|The ultimate fix for 9720 tracking
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|Author:||cnagorka [ Sat Jan 20, 2018 8:13 pm ]|
|Post subject:||The ultimate fix for 9720 tracking|
This is cut and paste from a post on the Synth DIY Facebook group:
This is for the Paia users out there, specifically if you've got the 9720 VCO and would like to improve the pitch tracking. I've been working on months for this and found some solutions...if you set the pitch tracking/scaling as called for in the instructions, it'll sound okay if used by itself. But if you compare the tracking to a digital source which is more accurate, you'll find that the pitch goes sharp in an arc, so to speak, between the notes that were used to set the scaling. It'll go sharp, then dramatically flat above the set point.
The single best thing you can do is install a 1 meg trimmer on the back of the circuit board across R21 and R43. On an early version of the schematic, these are labeled "high track". The 1.5M resistor in the original design is just way too large. Set your (new) trimmer to maximum resistance and set your scaling the normal way. Then start testing between, say, middle C on your controller and two octaves above, advancing the "high trim" as I would call it. Keep going back and forth resetting the pitch on the front panel to be in tune with an accurate external source, then play two octaves up and advance the high trim until it's in tune. Keep going for an eternity (it seems like) until middle C and the C two octaves up are in tune. Then readjust the original Scale pot on the PCB. Back and forth like this, you can eventually get the tracking much, much better than stock. Now: advancing the high trim will raise the pitch of the VCO overall, quite drastically. If you want it back where it started (approximately), add a .01uf cap on the back of the circuit board across C11 and C16, the 4700pf timing caps. (Note: for someone as anal retentive as I am a 25 turn trimmer for the high trim is the only way to go.)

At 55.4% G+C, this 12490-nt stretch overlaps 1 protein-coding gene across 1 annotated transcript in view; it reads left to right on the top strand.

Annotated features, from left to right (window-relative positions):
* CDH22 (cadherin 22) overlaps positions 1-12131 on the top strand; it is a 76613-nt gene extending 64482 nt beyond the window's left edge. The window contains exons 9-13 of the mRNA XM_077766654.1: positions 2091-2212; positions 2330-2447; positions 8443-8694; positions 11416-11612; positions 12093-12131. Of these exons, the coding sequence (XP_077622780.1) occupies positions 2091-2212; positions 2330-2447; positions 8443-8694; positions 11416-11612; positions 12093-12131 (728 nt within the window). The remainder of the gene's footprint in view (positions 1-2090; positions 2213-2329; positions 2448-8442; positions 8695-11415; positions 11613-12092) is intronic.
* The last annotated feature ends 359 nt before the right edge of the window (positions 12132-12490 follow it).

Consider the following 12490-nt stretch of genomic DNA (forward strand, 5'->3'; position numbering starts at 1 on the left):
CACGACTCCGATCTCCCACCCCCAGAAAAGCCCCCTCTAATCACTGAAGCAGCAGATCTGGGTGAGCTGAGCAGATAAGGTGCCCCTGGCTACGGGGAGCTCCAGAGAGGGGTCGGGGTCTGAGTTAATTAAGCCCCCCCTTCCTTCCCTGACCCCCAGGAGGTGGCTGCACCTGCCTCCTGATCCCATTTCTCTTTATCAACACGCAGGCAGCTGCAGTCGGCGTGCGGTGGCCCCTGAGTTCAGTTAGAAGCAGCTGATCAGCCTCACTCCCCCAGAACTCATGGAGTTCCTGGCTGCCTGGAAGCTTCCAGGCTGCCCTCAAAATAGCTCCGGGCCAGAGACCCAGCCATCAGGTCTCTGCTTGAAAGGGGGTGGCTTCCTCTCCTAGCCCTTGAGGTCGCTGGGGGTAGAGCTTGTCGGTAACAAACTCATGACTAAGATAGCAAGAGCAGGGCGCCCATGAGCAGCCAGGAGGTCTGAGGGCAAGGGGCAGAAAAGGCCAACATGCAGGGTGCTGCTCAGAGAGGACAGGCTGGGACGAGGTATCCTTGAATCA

Going further, if you want better temperature stability, replace the exponential transistors, (Q2-Q3 and Q8-Q9 pairs) with a THAT 320 PNP array. The attached figures show how to wire one of the chips (the drawing is from THAT corp website, which I annotated) and where those leads connect to where the expo transistors would be on the PCB.
Now: even with these mods the VCOs aren't perfect and they aren't going to be. Rather than get frustrated I've learned to live within the limitations, and in each pair of VCOs, the first one is optimized for lower pitches (16'-8' pitch range) and the second one is for higher pitches (4'-2'), because that's the way I like to combine sounds. Doing it this way, you can create lots of off-unison partials which will play in tune satisfactorily, and I can't get enough of that!
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